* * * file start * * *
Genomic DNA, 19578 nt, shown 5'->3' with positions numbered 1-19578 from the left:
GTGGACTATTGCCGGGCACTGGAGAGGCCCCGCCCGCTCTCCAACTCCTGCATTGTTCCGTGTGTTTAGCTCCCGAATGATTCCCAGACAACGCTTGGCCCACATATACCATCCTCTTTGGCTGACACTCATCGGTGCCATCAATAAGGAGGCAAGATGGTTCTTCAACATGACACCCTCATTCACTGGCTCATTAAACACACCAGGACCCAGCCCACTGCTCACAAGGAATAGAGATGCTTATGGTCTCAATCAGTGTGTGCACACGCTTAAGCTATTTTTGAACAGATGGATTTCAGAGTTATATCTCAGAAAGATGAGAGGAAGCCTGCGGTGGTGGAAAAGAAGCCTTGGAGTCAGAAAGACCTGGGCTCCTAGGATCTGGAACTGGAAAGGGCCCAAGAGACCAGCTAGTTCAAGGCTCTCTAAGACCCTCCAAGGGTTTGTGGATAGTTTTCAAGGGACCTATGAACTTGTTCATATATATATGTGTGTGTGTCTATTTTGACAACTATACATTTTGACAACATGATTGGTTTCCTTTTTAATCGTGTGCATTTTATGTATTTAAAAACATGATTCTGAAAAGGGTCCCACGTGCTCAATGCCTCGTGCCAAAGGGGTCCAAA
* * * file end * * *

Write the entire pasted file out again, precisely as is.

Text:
Genomic DNA, 19578 nt, shown 5'->3' with positions numbered 1-19578 from the left:
GTGGACTATTGCCGGGCACTGGAGAGGCCCCGCCCGCTCTCCAACTCCTGCATTGTTCCGTGTGTTTAGCTCCCGAATGATTCCCAGACAACGCTTGGCCCACATATACCATCCTCTTTGGCTGACACTCATCGGTGCCATCAATAAGGAGGCAAGATGGTTCTTCAACATGACACCCTCATTCACTGGCTCATTAAACACACCAGGACCCAGCCCACTGCTCACAAGGAATAGAGATGCTTATGGTCTCAATCAGTGTGTGCACACGCTTAAGCTATTTTTGAACAGATGGATTTCAGAGTTATATCTCAGAAAGATGAGAGGAAGCCTGCGGTGGTGGAAAAGAAGCCTTGGAGTCAGAAAGACCTGGGCTCCTAGGATCTGGAACTGGAAAGGGCCCAAGAGACCAGCTAGTTCAAGGCTCTCTAAGACCCTCCAAGGGTTTGTGGATAGTTTTCAAGGGACCTATGAACTTGTTCATATATATATGTGTGTGTGTCTATTTTGACAACTATACATTTTGACAACATGATTGGTTTCCTTTTTAATCGTGTGCATTTTATGTATTTAAAAACATGATTCTGAAAAGGGTCCCACGTGCTCAATGCCTCGTGCCAAAGGGGTCCAAA